Benitez’s previous tenure was at Inter Milan, during which he led them to Italian Super Cup and FIFA Club World Cup victories. His consequent ouster, despite the impressive showing, would have left him feeling gutted.

Torres’ poor run at Chelsea is more than well documented. Drogba’s departure from the side placed goal scoring duties squarely on his shoulders and he revealed signs of crumbling under the pressure. Now, what is also well documented is Torres’ enhanced performance under Rafa Benitez. Torres amassed 56 goals in 79 games with the Spanish coach but only managed 20 goals under 5 different managers since Benitez left Liverpool.

So when Chelsea decided it was time to shift managerial responsibilities, who did they look to? Their star striker’s old friend of course.

And the ruse worked. Torres has found the back of the net 4 times in the 5 games under Benitez, at an average of 0.8 goals per game; a far cry from the measly 0.25 per game he was eking out before his old boss came along.

It may be too early to come to a conclusion on the effect this synergetic relationship will have on the club this season. The signs however, do seem auspicious.

      • Desperate times call for desperate measures: Arsenal

Arsenal has hit a slump, there is no denying it. The start of the season brought the shocking news that one of the team’s doyens, Robin Van Persie would be moving on after an illustrious stint spanning 8 seasons. The club is currently placed 7th in the league and faced shock defeats to sides such as Swansea and Olympiakos in the Champions League. Discontentment among supporters reached a head when the team’s supporters group, the Black Scarf Movement, launched a protest at the Emirates, the biggest of its kind since Wenger has taken over the reins at the club.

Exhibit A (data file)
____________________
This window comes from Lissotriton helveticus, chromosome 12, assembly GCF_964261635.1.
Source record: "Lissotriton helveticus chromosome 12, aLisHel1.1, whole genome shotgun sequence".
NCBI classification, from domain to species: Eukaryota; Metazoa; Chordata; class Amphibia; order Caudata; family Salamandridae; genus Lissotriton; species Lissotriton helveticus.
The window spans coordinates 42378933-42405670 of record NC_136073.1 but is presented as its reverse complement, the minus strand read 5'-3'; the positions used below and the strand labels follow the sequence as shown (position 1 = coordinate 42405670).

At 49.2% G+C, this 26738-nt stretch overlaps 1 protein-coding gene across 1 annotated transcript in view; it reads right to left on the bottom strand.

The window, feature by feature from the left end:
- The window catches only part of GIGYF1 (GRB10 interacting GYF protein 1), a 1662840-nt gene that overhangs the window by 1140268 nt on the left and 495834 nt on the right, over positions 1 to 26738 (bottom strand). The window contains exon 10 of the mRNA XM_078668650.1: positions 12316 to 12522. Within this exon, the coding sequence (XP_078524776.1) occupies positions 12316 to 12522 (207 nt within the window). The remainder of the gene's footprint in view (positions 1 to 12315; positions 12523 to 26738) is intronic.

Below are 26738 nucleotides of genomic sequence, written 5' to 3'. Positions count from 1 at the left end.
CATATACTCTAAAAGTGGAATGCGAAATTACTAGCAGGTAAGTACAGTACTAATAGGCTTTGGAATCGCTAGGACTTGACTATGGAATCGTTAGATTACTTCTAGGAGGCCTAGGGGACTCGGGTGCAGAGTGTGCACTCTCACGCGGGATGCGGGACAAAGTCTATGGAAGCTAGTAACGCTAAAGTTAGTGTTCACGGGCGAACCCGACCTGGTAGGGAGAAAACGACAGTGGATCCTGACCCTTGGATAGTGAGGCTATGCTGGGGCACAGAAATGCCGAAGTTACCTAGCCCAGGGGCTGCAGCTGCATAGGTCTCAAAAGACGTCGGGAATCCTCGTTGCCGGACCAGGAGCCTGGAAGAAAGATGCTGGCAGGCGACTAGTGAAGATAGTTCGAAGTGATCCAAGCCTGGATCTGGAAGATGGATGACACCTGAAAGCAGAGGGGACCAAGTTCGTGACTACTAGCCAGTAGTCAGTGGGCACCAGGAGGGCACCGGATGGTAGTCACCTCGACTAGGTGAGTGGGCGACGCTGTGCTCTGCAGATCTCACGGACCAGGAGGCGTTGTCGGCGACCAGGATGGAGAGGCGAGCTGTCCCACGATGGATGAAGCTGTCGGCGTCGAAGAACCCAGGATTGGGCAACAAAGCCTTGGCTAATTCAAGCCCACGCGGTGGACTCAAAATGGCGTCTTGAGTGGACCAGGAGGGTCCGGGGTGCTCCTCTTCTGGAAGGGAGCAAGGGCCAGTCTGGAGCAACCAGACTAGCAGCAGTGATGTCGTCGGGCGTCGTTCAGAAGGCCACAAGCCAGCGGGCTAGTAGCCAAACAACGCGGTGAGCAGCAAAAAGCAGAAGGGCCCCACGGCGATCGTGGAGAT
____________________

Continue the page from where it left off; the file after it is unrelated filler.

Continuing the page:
Coming to the desperate measures. It has now been confirmed that the club is enlisting, once again, its most prolific goal scorer, Thierry Henry. Despite the fact that this is something Arsenal and Henry fans (including myself) would love to see, the fact remains that he is now 35 and may not be the best choice at the moment. The indisputable reality is that Arsenal desperately needs a string of uplifting performances, akin to the one by Jack Wilshere against West Brom, to be able to nurse dreams of walking away with silverware this season.

Well, the league kind of threw us a curve ball on this one, didn’t it? Apparently you can teach an old dog new tricks, and really good ones at that!

Watching Robin van Persie walk out onto the pitch sporting a red shirt with “AON” emblazoned across its centre kind of reminded me of how I felt watching Ashton Kutcher on Two and a Half Men – they just didn’t go together. But the Dutch striker has managed to allay all my misgivings (Ashton Kutcher hasn’t) with his ongoing stellar performance with the Red Devils. His tally this season  stands at 11 goals, but his real worth has been on display when the team has been put under the pump. The Reds have been bailed out of a number of sticky situations by the Dutchman, including the most recent one when he scored in the 92nd minute after his side squandered a 2 to nothing lead against City.

So there you have it. The first half of the season in recap. We’d do well to follow these stories through to the end to see what their long term effects were on the clubs and the players. What is certain is that we have another great season of football coming our way. So grab a bucket of popcorn or wear your seatbelts or whatever. This one’s going to be epic.